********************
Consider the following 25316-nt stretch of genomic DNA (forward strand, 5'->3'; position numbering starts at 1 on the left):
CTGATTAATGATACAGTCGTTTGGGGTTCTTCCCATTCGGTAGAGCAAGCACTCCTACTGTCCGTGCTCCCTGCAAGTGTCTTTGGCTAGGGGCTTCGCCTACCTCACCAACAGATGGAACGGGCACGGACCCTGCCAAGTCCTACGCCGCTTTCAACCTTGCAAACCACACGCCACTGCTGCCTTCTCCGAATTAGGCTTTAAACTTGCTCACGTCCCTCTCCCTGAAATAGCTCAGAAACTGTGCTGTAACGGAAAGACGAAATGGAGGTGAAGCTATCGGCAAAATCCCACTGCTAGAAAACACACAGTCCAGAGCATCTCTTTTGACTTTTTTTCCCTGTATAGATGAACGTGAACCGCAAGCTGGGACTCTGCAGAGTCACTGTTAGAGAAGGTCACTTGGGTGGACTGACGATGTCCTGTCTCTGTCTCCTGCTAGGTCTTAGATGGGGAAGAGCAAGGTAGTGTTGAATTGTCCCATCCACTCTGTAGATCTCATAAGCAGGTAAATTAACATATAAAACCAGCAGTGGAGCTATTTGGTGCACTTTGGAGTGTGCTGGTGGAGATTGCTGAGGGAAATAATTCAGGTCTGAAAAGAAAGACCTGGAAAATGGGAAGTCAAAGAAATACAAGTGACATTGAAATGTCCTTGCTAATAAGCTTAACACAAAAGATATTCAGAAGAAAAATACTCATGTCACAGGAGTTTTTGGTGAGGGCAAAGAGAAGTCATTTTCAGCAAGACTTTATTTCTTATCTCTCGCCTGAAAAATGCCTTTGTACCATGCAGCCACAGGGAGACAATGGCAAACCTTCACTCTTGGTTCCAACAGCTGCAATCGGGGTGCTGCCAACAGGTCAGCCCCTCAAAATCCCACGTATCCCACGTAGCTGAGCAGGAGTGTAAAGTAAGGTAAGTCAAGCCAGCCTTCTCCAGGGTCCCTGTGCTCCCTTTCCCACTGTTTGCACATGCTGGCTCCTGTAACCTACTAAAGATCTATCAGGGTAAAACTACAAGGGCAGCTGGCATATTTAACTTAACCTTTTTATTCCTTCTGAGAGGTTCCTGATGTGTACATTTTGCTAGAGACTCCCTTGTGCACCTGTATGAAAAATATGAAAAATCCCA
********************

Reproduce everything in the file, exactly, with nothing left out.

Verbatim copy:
Consider the following 25316-nt stretch of genomic DNA (forward strand, 5'->3'; position numbering starts at 1 on the left):
CTGATTAATGATACAGTCGTTTGGGGTTCTTCCCATTCGGTAGAGCAAGCACTCCTACTGTCCGTGCTCCCTGCAAGTGTCTTTGGCTAGGGGCTTCGCCTACCTCACCAACAGATGGAACGGGCACGGACCCTGCCAAGTCCTACGCCGCTTTCAACCTTGCAAACCACACGCCACTGCTGCCTTCTCCGAATTAGGCTTTAAACTTGCTCACGTCCCTCTCCCTGAAATAGCTCAGAAACTGTGCTGTAACGGAAAGACGAAATGGAGGTGAAGCTATCGGCAAAATCCCACTGCTAGAAAACACACAGTCCAGAGCATCTCTTTTGACTTTTTTTCCCTGTATAGATGAACGTGAACCGCAAGCTGGGACTCTGCAGAGTCACTGTTAGAGAAGGTCACTTGGGTGGACTGACGATGTCCTGTCTCTGTCTCCTGCTAGGTCTTAGATGGGGAAGAGCAAGGTAGTGTTGAATTGTCCCATCCACTCTGTAGATCTCATAAGCAGGTAAATTAACATATAAAACCAGCAGTGGAGCTATTTGGTGCACTTTGGAGTGTGCTGGTGGAGATTGCTGAGGGAAATAATTCAGGTCTGAAAAGAAAGACCTGGAAAATGGGAAGTCAAAGAAATACAAGTGACATTGAAATGTCCTTGCTAATAAGCTTAACACAAAAGATATTCAGAAGAAAAATACTCATGTCACAGGAGTTTTTGGTGAGGGCAAAGAGAAGTCATTTTCAGCAAGACTTTATTTCTTATCTCTCGCCTGAAAAATGCCTTTGTACCATGCAGCCACAGGGAGACAATGGCAAACCTTCACTCTTGGTTCCAACAGCTGCAATCGGGGTGCTGCCAACAGGTCAGCCCCTCAAAATCCCACGTATCCCACGTAGCTGAGCAGGAGTGTAAAGTAAGGTAAGTCAAGCCAGCCTTCTCCAGGGTCCCTGTGCTCCCTTTCCCACTGTTTGCACATGCTGGCTCCTGTAACCTACTAAAGATCTATCAGGGTAAAACTACAAGGGCAGCTGGCATATTTAACTTAACCTTTTTATTCCTTCTGAGAGGTTCCTGATGTGTACATTTTGCTAGAGACTCCCTTGTGCACCTGTATGAAAAATATGAAAAATCCCA